A little knowledge of LED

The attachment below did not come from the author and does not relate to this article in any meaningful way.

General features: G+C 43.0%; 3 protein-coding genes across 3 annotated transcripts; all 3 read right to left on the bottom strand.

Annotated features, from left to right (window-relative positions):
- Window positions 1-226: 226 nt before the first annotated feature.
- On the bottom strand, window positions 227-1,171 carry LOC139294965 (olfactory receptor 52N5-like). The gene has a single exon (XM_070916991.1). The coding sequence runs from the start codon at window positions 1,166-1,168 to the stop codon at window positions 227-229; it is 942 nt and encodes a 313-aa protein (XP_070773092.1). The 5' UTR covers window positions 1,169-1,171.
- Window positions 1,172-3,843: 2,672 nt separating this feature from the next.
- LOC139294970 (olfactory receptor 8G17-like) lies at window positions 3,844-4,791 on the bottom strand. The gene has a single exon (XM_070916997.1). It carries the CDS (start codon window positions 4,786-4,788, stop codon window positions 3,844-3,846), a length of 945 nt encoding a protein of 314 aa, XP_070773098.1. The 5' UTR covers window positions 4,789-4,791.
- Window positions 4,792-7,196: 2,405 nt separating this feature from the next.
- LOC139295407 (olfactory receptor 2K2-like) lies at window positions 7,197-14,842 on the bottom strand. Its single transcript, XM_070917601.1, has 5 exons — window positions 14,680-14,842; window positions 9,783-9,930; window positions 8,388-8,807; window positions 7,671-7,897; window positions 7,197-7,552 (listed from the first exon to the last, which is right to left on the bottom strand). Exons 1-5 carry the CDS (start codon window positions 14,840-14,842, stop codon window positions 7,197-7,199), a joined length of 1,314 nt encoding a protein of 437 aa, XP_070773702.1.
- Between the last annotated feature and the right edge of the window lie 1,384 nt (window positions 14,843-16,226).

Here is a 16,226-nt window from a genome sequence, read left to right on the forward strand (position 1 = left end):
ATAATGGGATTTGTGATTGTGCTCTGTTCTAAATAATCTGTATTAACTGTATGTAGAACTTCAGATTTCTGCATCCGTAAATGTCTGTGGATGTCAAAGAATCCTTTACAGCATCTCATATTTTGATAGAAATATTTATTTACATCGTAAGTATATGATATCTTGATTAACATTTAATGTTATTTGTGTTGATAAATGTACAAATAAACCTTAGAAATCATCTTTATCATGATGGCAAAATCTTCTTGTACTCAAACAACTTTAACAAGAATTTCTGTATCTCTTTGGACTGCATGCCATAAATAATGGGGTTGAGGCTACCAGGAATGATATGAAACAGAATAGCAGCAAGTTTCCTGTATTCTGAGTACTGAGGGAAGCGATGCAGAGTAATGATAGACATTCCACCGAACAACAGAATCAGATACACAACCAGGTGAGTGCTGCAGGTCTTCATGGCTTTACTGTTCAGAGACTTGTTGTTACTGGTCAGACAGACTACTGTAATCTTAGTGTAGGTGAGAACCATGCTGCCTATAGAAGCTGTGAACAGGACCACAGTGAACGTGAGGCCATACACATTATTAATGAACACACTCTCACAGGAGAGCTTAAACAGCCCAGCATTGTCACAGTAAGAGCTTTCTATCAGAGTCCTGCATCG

A light-emitting diode (LED) is a semiconductor light source. LEDs are used as indicator lamps in many devices and are increasingly used for other lightings. Appearing as practical electronic components in 1962, early LEDs emitted low-intensity red light, but modern versions are available across the visible, ultraviolet, and infrared wavelengths, with very high brightness. When a light-emitting diode is switched on, electrons are able to recombine with holes within the device, releasing energy in the form of photons. This is called electroluminescence and the colour of the light is determined by the energy band gap of the semiconductor. A LED is often small in area, and integrated optical components may be used to shape its radiation pattern. LEDs present many advantages over incandescent light sources including lower energy consumption, long lifetime, improved physical robustness, small size and faster switching.